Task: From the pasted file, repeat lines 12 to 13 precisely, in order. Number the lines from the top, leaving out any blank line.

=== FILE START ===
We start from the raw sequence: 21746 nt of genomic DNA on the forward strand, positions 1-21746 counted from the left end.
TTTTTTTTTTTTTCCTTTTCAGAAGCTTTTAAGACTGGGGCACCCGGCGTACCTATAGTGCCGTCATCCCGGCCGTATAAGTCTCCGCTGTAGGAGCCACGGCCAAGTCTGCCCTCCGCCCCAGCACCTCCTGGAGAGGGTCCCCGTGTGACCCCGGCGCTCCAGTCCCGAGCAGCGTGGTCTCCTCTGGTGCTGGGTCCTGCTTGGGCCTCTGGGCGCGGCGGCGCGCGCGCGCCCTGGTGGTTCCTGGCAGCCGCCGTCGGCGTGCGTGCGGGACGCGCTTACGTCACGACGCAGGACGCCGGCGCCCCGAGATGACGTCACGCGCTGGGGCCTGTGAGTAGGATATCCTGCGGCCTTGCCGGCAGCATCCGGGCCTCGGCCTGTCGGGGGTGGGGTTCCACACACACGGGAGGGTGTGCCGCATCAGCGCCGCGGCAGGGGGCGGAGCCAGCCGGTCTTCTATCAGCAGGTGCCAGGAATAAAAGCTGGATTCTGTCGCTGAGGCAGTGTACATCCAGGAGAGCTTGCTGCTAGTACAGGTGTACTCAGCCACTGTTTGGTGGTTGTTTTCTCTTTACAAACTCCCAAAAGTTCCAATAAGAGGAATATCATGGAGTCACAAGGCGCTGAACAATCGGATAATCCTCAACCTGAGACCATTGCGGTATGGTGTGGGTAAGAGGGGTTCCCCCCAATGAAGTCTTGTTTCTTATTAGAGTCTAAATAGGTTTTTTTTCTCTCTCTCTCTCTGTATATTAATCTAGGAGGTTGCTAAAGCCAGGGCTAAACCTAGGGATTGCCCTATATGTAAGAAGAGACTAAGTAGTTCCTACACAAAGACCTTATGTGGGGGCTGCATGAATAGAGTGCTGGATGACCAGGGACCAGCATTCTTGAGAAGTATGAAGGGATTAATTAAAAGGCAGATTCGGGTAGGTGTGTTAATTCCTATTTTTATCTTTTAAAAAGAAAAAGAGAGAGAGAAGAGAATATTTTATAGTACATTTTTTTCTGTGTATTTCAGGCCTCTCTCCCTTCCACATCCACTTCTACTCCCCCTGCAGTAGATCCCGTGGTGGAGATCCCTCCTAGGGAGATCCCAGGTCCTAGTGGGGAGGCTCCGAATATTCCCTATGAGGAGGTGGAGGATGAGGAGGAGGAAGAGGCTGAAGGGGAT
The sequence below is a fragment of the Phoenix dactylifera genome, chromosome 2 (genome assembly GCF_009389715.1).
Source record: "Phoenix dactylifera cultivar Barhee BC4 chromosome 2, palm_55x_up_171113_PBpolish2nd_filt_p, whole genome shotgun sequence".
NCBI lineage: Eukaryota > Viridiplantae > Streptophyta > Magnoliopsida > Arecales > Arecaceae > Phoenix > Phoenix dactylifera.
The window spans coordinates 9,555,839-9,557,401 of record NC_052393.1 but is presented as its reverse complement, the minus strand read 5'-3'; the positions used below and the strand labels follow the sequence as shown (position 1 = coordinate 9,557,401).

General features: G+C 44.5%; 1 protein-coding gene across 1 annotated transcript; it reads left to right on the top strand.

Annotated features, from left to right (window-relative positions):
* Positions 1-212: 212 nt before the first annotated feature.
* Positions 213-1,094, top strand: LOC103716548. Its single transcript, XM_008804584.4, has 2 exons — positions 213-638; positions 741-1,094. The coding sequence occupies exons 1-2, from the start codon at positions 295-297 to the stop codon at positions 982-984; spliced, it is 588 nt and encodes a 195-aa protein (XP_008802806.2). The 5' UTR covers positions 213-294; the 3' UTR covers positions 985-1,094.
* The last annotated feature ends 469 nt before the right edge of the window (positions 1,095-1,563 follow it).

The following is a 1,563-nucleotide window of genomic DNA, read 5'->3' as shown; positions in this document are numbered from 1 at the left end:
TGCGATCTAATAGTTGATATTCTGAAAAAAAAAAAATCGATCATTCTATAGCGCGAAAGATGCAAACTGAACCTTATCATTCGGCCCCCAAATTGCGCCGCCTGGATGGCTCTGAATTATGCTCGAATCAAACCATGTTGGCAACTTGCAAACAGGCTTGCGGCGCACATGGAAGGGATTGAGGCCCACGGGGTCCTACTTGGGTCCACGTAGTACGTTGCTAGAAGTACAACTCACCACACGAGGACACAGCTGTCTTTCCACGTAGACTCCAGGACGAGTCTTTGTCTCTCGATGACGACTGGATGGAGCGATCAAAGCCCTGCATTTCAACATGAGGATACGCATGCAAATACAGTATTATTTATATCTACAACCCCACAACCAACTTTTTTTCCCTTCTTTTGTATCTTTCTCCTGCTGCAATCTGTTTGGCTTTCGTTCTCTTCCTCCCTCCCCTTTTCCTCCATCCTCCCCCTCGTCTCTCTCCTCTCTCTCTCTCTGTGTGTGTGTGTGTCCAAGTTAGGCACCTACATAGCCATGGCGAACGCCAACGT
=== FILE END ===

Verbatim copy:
The following is a 1,563-nucleotide window of genomic DNA, read 5'->3' as shown; positions in this document are numbered from 1 at the left end:
TGCGATCTAATAGTTGATATTCTGAAAAAAAAAAAATCGATCATTCTATAGCGCGAAAGATGCAAACTGAACCTTATCATTCGGCCCCCAAATTGCGCCGCCTGGATGGCTCTGAATTATGCTCGAATCAAACCATGTTGGCAACTTGCAAACAGGCTTGCGGCGCACATGGAAGGGATTGAGGCCCACGGGGTCCTACTTGGGTCCACGTAGTACGTTGCTAGAAGTACAACTCACCACACGAGGACACAGCTGTCTTTCCACGTAGACTCCAGGACGAGTCTTTGTCTCTCGATGACGACTGGATGGAGCGATCAAAGCCCTGCATTTCAACATGAGGATACGCATGCAAATACAGTATTATTTATATCTACAACCCCACAACCAACTTTTTTTCCCTTCTTTTGTATCTTTCTCCTGCTGCAATCTGTTTGGCTTTCGTTCTCTTCCTCCCTCCCCTTTTCCTCCATCCTCCCCCTCGTCTCTCTCCTCTCTCTCTCTCTGTGTGTGTGTGTGTCCAAGTTAGGCACCTACATAGCCATGGCGAACGCCAACGT